If confirmed by the Senate, he would be the 17th man to hold what is arguably the second most powerful position in the American system - one that the 50-year-old judge could occupy for a quarter of a century or more.
Mr Bush made his announcement in a brief Oval Office appearance before leaving for a second visit to the hurricane-ravaged Gulf Coast. Judge Roberts - who had been the President's choice to succeed Sandra Day O'Connor as one of the eight associate justices on the court - said he was humbled and honoured by the opportunity to succeed Chief Justice Rehnquist, for whom he had once clerked. "I'm very much aware that if I am confirmed I would succeed a man I deeply respect and admire, a man who has been very kind to me for 25 years. Thank you, Mr President, for that special opportunity," he said.
Mr Bush is understood to have offered the post to Judge Roberts during a 40-minute meeting at his private residence on Sunday evening. It is a shrewd move, sidestepping much of the opposition that would have arisen had he appointed a conservative from either inside or outside the court as its new chief.
It buys time so that the President can concentrate on the implications of the hurricane, yet probably ensures the court will have its full nine-member complement when it returns for the new term on 3 October, or shortly afterwards.
Judge Roberts' confirmation hearings were due to start today, though they are now expected to take place on Thursday or next Monday because of Katrina. But even for this more elevated position, his endorsement does not seem seriously in doubt. Much of the spadework for his hearings has already been completed. Some Democratic senators who might have been critical have been won over by his charm. Others, up for re-election in states carried by Mr Bush in a landslide, are most unlikely to risk their local voters' wrath by joining forces with the liberal pressure groups fighting the nomination.
Ideologically too, Judge Roberts may be less of a conservative than opponents fear. Since his nomination to succeed Ms O'Connor in July, the media has picked over records of his time as a Justice Department lawyer in the Reagan era, and then as deputy solicitor general for the first President Bush. Admittedly, he emerges as a solid conservative on abortion and church-state links. But he is on record as sympathetic to gay rights, another litmus issue in today's divided America. He comes across as a pedant for detail, but possessed of a keen sense of humour.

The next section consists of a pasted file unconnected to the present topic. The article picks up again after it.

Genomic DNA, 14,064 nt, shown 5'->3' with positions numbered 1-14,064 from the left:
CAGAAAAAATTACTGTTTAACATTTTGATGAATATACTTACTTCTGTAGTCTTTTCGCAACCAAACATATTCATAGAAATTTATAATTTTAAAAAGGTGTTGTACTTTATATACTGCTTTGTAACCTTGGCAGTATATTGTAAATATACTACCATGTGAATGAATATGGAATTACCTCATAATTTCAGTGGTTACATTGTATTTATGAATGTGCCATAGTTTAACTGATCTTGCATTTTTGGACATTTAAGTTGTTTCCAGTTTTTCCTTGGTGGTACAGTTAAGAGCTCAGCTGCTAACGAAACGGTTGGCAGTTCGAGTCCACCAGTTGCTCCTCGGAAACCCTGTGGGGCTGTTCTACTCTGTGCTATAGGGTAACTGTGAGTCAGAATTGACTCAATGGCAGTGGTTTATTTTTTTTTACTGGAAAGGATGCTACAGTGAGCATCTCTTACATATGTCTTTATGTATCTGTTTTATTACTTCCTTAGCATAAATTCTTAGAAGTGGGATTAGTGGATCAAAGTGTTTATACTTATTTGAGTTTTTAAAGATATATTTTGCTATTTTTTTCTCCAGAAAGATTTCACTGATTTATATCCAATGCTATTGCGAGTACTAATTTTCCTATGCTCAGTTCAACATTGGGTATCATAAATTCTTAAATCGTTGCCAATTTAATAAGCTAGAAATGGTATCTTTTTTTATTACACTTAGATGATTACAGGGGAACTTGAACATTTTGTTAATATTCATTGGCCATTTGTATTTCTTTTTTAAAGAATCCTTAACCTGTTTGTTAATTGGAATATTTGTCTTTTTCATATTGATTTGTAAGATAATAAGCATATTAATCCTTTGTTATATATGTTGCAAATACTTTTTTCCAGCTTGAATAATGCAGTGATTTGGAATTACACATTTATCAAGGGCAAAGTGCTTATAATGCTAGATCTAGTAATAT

Finally, and perhaps most importantly, the overall balance of the court will not be affected, as one conservative chief justice is replaced by another of similar ilk. Supreme Court watchers say he may win the support of 75 of the 100 senators - a more than respectable showing on today's partisan and polarised Hill.
After serving as a clerk in the late 1970s to Rehnquist, who was then an associate justice, he worked under two Republican presidents before entering private practice. Though only 50, he is well versed in the ways of the high court. As an advocate, he has represented the government in 39 Supreme Court cases.
After more than a decade in private practice, he was appointed in 2003 to the bench of the federal appeals court of the District of Colombia, considered the second most important appeals court in the US, and a traditional stepping stone to the Supreme Court.
During his senate hearings then, he did not hide his hostility to abortion. But he added, his own views were "not relevant", and would not prevent him applying the precedent of Roe v Wade, the benchmark 1973 Supreme Court ruling that enshrines abortion rights.
Meanwhile, Justice O'Connor has already agreed to remain on the court until her successor is in place. Assuming Judge Roberts' appointment goes through, the high court will thus be at full strength, removing the danger of 4-4 tied votes.
The real battle will come when Mr Bush names his candidate to fill her vacancy, as Ms O'Connor has long been a critical swing vote. If he names an arch-conservative, a fierce political battle is certain, possibly involving a Democratic filibuster, and Republican retaliation that could bring the Senate to a virtual standstill.
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